Fireworks cap off Canada Day on Parliament Hill
Feist, Simple Plan and Roch Voisine among acts at celebration
Canadians around the country attended celebrations to mark the country's 145th birthday on Sunday, including a massive bash on Parliament Hill which ended with a large fireworks display.
Prime Minister Stephen Harper attended the ceremony in Ottawa along with Gov. Gen. David Johnston.
Thousands of people were forced to stay on Wellington Street by RCMP, who let only a trickle of visitors past the gates for the noon show, the CBC's Peter Mansbridge reported.
Johnston carried out an inspection of the Guard of Honour, and the crowd watched a fly-past by the Snowbirds, before Canadian opera singer Julie Nesrallah performed God Save the Queen.
Jully Black was next on stage, singing O Canada.
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As Harper took to the podium, he sent "best wishes" to the Queen for her Diamond Jubilee, marking 60 years on the throne.
He also said Canadians have much to be proud of, including a "strong and growing economy, a caring and compassionate society and our Canadian Olympic and Paralympic athletes who are heading to London ... and the courage and devotion of our men and women in uniform."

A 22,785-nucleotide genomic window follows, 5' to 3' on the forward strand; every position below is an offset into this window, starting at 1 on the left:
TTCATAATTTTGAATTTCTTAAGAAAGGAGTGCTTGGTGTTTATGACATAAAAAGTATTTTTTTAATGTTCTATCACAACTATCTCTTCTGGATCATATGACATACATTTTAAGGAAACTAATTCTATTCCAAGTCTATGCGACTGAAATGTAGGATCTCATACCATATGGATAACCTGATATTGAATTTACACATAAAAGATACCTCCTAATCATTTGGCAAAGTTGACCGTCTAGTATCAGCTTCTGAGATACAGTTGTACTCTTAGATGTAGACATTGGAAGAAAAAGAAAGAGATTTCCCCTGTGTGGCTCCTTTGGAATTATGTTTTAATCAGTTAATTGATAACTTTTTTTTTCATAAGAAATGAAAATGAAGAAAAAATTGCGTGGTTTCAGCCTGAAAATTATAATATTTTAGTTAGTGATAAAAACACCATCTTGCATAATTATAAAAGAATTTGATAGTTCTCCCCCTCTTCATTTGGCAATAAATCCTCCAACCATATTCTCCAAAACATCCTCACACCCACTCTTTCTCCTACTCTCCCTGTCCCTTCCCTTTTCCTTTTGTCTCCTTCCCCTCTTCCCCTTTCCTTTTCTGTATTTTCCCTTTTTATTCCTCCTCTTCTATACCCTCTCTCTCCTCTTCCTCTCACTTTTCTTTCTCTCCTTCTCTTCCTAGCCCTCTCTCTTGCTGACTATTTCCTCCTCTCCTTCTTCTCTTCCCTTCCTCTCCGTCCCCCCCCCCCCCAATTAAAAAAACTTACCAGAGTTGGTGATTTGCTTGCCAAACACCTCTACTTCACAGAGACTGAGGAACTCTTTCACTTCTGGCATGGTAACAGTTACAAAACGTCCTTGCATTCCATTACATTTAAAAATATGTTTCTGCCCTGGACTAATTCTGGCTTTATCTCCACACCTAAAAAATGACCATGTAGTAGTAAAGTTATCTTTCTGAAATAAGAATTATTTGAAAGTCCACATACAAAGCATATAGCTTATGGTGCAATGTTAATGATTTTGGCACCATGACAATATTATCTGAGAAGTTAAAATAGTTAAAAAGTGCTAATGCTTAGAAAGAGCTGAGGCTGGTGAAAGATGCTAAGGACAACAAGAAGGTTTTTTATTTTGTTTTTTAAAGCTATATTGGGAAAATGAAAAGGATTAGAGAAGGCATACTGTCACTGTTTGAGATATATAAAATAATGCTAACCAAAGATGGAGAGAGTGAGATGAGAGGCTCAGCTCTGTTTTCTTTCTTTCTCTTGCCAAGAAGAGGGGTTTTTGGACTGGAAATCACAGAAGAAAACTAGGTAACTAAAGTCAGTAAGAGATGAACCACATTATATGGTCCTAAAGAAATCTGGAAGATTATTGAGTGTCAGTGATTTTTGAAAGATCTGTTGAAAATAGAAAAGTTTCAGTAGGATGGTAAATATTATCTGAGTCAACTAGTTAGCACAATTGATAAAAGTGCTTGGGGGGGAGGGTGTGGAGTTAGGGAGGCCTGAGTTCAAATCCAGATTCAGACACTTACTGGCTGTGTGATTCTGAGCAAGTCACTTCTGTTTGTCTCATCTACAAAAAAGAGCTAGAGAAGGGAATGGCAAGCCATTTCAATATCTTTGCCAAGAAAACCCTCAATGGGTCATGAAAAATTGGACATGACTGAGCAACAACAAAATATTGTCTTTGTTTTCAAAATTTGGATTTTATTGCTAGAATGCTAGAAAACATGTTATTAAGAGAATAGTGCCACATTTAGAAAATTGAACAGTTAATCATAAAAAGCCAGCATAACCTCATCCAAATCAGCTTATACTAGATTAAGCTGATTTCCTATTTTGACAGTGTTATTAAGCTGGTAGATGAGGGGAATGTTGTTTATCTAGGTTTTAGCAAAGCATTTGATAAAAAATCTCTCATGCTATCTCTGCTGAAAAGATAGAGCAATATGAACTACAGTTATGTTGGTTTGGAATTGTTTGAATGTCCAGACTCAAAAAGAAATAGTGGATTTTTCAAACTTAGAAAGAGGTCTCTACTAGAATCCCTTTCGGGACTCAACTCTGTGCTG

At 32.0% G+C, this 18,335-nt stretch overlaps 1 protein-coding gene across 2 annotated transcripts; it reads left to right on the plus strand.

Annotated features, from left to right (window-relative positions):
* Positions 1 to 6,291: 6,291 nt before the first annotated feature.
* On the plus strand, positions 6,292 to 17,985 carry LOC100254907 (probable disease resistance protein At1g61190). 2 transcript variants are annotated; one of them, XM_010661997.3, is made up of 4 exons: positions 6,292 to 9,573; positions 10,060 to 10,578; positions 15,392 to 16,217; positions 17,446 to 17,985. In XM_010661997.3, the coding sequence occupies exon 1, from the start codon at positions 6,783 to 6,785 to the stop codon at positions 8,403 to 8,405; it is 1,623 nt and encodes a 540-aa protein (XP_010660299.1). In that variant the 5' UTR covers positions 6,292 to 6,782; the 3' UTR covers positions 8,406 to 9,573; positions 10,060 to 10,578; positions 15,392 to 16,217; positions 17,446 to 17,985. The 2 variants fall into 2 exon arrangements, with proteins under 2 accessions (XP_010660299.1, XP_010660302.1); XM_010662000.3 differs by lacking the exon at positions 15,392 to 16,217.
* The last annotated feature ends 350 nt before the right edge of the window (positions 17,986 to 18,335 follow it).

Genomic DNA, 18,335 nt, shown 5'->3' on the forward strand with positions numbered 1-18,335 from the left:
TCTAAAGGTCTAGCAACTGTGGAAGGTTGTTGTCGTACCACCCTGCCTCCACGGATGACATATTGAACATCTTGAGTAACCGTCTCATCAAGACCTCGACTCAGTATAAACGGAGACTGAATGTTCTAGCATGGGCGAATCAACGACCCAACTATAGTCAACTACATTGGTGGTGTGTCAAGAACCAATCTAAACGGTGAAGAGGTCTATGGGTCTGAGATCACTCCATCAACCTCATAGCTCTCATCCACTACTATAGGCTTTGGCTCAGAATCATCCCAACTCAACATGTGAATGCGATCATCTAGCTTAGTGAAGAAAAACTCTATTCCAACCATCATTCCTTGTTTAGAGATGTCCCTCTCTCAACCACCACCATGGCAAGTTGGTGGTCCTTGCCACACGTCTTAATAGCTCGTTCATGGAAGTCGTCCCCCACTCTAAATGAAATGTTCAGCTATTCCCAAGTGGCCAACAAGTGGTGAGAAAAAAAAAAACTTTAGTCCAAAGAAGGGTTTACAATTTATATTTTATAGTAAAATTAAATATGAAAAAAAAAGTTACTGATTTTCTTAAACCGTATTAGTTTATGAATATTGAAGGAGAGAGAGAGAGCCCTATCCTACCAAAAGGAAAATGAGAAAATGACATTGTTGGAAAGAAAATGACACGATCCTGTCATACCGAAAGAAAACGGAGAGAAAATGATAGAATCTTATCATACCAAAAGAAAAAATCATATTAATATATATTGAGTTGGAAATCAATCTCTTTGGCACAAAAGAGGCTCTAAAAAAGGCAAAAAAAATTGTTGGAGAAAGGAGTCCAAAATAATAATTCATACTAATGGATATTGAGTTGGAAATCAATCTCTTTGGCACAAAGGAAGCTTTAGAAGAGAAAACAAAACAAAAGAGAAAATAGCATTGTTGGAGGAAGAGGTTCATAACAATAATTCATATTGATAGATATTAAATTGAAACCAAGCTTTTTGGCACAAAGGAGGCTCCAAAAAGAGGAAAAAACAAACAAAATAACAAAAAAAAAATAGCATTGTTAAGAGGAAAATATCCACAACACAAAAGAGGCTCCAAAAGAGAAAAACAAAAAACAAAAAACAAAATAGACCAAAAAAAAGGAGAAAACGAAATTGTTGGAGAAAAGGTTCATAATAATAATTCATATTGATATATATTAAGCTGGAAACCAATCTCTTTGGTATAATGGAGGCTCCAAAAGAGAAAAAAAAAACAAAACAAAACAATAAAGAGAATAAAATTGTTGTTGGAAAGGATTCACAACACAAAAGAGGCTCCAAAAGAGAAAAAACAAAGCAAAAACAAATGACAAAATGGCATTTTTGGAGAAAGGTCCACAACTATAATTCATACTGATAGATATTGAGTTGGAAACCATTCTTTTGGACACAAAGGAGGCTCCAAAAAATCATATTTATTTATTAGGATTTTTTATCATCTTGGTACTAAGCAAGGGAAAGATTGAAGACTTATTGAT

Later, there were performances by Feist, Simple Plan, Roch Voisine and Donny Parenteau.
The Grey Cup, which celebrates its 100th birthday this year, was a focus of the day's festivities with a video montage of scenes from past championship games.
Harper reflects on War of 1812
The show featured actors playing key figures from the War of 1812, one of the themes of this year's celebrations. This year marks the bicentennial of the war.
In his Canada Day message, Harper made special mention of the War of 1812 as a source of pride.
"It's fitting that this year, that we should reflect upon the military struggle that made Canada possible, the War of 1812," he said. "Almost exactly two centuries ago, an American invasion of Canada was launched."
"Our ancestors, English, French, Aboriginal, people of all backgrounds joined in the fight for Canada. In doing so, they created a common sense of nationality based on diversity and they laid the basis for the parliamentary federation of freedom, democracy and justice that is our inheritance," Harper said.
In the Governor General's message, he said from the moment of Confederation in 1867, Canada has been a unique and challenging experiment.
Johnston said the nation resembles a giant family that each day displays a commitment to unity, diversity, excellence and equality of opportunity.
Speaking at the close of the noon-hour ceremonies, Johnston said Canadians have a lot to be thankful for.
'A better future'
"All Canadians want to create a better future for this country," he said.
Across Canada, more than 30 special citizenship ceremonies were also held, swearing in over 1,500 new Canadians.
Shabnam Clark was one of many new Canadians on Parliament Hill.
She received her citizenship last year after arriving from Iran and said she wanted to join the celebrations because her newfound country offers her so much.
"I like that Canada is a very peaceful country," she said.
With files from The Canadian Press